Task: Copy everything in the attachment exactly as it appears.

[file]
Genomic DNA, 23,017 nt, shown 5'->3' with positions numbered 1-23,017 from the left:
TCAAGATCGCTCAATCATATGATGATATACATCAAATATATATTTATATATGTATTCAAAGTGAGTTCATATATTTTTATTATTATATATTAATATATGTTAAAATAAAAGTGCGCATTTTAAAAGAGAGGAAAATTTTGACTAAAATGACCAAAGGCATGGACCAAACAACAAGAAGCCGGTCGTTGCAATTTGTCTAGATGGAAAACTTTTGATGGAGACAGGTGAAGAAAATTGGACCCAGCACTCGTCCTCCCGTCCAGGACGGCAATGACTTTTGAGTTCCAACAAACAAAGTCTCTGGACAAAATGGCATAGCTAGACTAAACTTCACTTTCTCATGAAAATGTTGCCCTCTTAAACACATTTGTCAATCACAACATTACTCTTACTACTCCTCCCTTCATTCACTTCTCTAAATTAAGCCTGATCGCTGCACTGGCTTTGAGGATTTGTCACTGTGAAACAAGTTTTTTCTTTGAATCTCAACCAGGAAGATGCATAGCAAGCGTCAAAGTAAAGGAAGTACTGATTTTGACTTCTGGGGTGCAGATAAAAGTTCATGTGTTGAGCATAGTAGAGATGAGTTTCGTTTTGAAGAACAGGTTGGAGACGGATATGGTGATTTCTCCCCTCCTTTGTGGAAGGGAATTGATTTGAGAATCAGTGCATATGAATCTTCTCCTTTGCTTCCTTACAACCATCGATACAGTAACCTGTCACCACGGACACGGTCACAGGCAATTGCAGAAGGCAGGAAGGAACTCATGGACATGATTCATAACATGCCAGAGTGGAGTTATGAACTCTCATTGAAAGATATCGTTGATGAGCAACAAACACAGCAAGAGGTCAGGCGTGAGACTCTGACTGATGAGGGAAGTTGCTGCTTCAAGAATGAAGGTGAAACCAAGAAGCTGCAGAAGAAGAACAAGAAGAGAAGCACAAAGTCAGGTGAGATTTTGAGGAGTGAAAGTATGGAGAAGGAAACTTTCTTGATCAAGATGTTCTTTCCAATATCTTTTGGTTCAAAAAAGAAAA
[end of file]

Genomic DNA, 23,017 nt, shown 5'->3' with positions numbered 1-23,017 from the left:
TCAAGATCGCTCAATCATATGATGATATACATCAAATATATATTTATATATGTATTCAAAGTGAGTTCATATATTTTTATTATTATATATTAATATATGTTAAAATAAAAGTGCGCATTTTAAAAGAGAGGAAAATTTTGACTAAAATGACCAAAGGCATGGACCAAACAACAAGAAGCCGGTCGTTGCAATTTGTCTAGATGGAAAACTTTTGATGGAGACAGGTGAAGAAAATTGGACCCAGCACTCGTCCTCCCGTCCAGGACGGCAATGACTTTTGAGTTCCAACAAACAAAGTCTCTGGACAAAATGGCATAGCTAGACTAAACTTCACTTTCTCATGAAAATGTTGCCCTCTTAAACACATTTGTCAATCACAACATTACTCTTACTACTCCTCCCTTCATTCACTTCTCTAAATTAAGCCTGATCGCTGCACTGGCTTTGAGGATTTGTCACTGTGAAACAAGTTTTTTCTTTGAATCTCAACCAGGAAGATGCATAGCAAGCGTCAAAGTAAAGGAAGTACTGATTTTGACTTCTGGGGTGCAGATAAAAGTTCATGTGTTGAGCATAGTAGAGATGAGTTTCGTTTTGAAGAACAGGTTGGAGACGGATATGGTGATTTCTCCCCTCCTTTGTGGAAGGGAATTGATTTGAGAATCAGTGCATATGAATCTTCTCCTTTGCTTCCTTACAACCATCGATACAGTAACCTGTCACCACGGACACGGTCACAGGCAATTGCAGAAGGCAGGAAGGAACTCATGGACATGATTCATAACATGCCAGAGTGGAGTTATGAACTCTCATTGAAAGATATCGTTGATGAGCAACAAACACAGCAAGAGGTCAGGCGTGAGACTCTGACTGATGAGGGAAGTTGCTGCTTCAAGAATGAAGGTGAAACCAAGAAGCTGCAGAAGAAGAACAAGAAGAGAAGCACAAAGTCAGGTGAGATTTTGAGGAGTGAAAGTATGGAGAAGGAAACTTTCTTGATCAAGATGTTCTTTCCAATATCTTTTGGTTCAAAAAAGAAAA